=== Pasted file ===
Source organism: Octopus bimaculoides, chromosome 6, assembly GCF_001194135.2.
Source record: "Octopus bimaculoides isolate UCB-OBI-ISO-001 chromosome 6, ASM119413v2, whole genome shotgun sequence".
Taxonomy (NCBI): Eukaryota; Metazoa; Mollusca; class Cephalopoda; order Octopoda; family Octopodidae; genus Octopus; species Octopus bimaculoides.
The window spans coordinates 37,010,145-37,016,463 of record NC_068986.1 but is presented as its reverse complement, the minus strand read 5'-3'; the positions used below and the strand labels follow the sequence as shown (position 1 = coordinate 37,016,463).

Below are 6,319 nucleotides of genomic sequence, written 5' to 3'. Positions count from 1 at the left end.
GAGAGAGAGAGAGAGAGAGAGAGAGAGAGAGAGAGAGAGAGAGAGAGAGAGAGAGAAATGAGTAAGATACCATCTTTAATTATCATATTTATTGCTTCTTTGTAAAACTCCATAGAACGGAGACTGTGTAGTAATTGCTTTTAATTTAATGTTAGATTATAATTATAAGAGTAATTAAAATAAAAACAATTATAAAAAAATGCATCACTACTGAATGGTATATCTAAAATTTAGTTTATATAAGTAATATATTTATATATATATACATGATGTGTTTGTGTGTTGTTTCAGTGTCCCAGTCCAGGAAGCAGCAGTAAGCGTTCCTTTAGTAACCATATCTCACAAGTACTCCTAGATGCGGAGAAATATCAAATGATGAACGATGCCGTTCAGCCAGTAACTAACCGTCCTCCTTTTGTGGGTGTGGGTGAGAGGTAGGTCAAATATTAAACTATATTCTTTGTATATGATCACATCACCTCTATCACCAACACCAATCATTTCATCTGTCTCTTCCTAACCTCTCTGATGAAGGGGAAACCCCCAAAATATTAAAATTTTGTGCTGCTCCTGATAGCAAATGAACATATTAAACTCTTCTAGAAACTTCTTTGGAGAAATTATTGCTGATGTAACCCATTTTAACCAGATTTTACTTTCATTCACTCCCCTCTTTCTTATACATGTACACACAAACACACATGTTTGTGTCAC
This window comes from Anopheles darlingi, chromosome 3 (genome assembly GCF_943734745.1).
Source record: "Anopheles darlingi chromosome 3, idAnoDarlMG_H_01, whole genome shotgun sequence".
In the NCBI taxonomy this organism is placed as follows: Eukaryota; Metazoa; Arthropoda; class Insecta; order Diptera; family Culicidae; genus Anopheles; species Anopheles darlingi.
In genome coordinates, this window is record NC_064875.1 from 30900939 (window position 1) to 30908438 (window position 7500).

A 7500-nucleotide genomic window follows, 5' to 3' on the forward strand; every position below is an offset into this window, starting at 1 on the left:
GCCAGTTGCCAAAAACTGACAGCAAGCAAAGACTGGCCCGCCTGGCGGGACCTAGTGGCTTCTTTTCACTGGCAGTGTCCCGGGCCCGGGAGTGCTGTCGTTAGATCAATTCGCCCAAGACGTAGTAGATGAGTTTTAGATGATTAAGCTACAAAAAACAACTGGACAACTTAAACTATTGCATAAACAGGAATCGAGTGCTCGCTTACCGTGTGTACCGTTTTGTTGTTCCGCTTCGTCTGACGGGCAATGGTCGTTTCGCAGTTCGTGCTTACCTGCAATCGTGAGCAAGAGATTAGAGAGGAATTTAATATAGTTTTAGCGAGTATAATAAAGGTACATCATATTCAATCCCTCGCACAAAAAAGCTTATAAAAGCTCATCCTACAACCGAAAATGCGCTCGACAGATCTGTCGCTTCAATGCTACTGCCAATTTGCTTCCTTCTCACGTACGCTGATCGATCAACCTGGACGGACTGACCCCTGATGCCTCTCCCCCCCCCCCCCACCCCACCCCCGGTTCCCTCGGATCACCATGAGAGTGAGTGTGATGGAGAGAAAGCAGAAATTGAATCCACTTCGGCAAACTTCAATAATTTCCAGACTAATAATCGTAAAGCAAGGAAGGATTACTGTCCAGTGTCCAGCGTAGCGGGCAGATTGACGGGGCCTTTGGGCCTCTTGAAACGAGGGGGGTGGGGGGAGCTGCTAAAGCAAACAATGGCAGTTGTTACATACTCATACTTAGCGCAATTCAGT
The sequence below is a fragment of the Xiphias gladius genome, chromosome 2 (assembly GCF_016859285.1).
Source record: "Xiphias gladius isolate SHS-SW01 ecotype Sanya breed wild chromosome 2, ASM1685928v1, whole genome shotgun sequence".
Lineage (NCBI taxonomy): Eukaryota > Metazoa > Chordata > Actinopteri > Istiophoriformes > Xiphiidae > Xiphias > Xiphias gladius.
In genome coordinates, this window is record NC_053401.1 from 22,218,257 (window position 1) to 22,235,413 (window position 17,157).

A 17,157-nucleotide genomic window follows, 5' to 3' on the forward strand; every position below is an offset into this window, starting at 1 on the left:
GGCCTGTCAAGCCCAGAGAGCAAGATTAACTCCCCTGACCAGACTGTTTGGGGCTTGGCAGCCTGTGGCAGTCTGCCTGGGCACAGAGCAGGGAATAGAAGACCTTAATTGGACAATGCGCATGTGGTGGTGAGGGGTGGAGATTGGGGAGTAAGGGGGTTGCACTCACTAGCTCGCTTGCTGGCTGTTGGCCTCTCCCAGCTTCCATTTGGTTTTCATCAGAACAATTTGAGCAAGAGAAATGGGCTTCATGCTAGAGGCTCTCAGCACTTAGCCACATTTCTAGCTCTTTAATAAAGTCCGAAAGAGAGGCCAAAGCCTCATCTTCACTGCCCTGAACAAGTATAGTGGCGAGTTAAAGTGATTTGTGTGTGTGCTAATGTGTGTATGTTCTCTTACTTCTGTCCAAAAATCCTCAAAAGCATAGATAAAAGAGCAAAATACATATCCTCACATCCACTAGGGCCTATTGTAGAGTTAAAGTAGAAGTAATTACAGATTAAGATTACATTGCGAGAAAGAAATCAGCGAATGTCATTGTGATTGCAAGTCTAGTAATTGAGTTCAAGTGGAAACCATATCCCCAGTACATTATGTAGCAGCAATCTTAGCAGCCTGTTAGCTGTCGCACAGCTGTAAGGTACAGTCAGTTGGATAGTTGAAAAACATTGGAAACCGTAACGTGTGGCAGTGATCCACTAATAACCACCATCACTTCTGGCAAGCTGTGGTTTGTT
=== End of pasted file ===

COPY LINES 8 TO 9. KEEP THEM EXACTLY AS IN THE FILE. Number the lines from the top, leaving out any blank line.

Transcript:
Source record: "Anopheles darlingi chromosome 3, idAnoDarlMG_H_01, whole genome shotgun sequence".
In the NCBI taxonomy this organism is placed as follows: Eukaryota; Metazoa; Arthropoda; class Insecta; order Diptera; family Culicidae; genus Anopheles; species Anopheles darlingi.